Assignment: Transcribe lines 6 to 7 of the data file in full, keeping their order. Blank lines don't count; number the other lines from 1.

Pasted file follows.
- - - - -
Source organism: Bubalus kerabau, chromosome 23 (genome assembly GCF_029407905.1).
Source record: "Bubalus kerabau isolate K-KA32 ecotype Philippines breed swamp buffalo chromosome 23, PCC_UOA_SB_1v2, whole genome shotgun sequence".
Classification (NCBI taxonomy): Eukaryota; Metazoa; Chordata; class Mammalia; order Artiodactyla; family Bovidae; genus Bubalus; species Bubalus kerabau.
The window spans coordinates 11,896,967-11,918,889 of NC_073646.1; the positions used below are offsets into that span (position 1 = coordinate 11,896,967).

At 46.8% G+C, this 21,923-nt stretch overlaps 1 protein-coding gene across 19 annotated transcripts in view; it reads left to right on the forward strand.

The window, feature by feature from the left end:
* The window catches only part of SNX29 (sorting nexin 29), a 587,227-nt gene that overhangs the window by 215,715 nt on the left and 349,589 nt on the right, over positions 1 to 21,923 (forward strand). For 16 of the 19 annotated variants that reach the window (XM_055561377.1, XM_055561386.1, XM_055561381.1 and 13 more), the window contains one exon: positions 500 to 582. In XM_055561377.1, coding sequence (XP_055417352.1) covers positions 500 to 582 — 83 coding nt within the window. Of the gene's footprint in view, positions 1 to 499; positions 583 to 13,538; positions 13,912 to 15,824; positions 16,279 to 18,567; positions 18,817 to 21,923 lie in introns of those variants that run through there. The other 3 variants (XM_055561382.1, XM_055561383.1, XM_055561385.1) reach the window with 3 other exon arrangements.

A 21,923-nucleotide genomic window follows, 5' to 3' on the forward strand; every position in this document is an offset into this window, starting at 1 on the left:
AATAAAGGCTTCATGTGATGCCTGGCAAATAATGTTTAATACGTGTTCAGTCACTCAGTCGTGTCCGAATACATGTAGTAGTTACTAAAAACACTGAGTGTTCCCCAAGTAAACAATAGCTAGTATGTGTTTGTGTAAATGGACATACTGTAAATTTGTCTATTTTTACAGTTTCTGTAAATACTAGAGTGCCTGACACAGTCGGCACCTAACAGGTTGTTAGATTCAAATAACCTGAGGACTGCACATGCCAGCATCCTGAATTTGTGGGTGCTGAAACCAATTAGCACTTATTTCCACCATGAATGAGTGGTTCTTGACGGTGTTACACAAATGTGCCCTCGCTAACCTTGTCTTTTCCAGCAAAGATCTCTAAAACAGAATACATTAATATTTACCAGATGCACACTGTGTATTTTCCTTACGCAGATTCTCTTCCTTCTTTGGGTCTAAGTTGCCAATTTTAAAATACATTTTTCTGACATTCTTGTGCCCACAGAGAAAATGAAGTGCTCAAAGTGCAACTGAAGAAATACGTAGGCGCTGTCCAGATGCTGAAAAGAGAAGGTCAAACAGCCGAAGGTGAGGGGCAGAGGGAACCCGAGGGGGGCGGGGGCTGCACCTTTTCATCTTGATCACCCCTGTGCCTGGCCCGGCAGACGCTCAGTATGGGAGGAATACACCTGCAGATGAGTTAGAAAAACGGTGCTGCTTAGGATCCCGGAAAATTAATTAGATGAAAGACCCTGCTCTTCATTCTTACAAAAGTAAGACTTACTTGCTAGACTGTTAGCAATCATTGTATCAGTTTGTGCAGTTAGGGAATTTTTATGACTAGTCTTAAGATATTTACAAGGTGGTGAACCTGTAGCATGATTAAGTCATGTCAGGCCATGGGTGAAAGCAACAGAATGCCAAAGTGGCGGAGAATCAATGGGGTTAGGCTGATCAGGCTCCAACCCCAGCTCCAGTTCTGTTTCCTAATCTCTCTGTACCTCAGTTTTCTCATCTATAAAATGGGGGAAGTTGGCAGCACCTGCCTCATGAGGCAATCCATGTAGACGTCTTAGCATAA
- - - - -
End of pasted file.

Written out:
The window, feature by feature from the left end:
* The window catches only part of SNX29 (sorting nexin 29), a 587,227-nt gene that overhangs the window by 215,715 nt on the left and 349,589 nt on the right, over positions 1 to 21,923 (forward strand). For 16 of the 19 annotated variants that reach the window (XM_055561377.1, XM_055561386.1, XM_055561381.1 and 13 more), the window contains one exon: positions 500 to 582. In XM_055561377.1, coding sequence (XP_055417352.1) covers positions 500 to 582 — 83 coding nt within the window. Of the gene's footprint in view, positions 1 to 499; positions 583 to 13,538; positions 13,912 to 15,824; positions 16,279 to 18,567; positions 18,817 to 21,923 lie in introns of those variants that run through there. The other 3 variants (XM_055561382.1, XM_055561383.1, XM_055561385.1) reach the window with 3 other exon arrangements.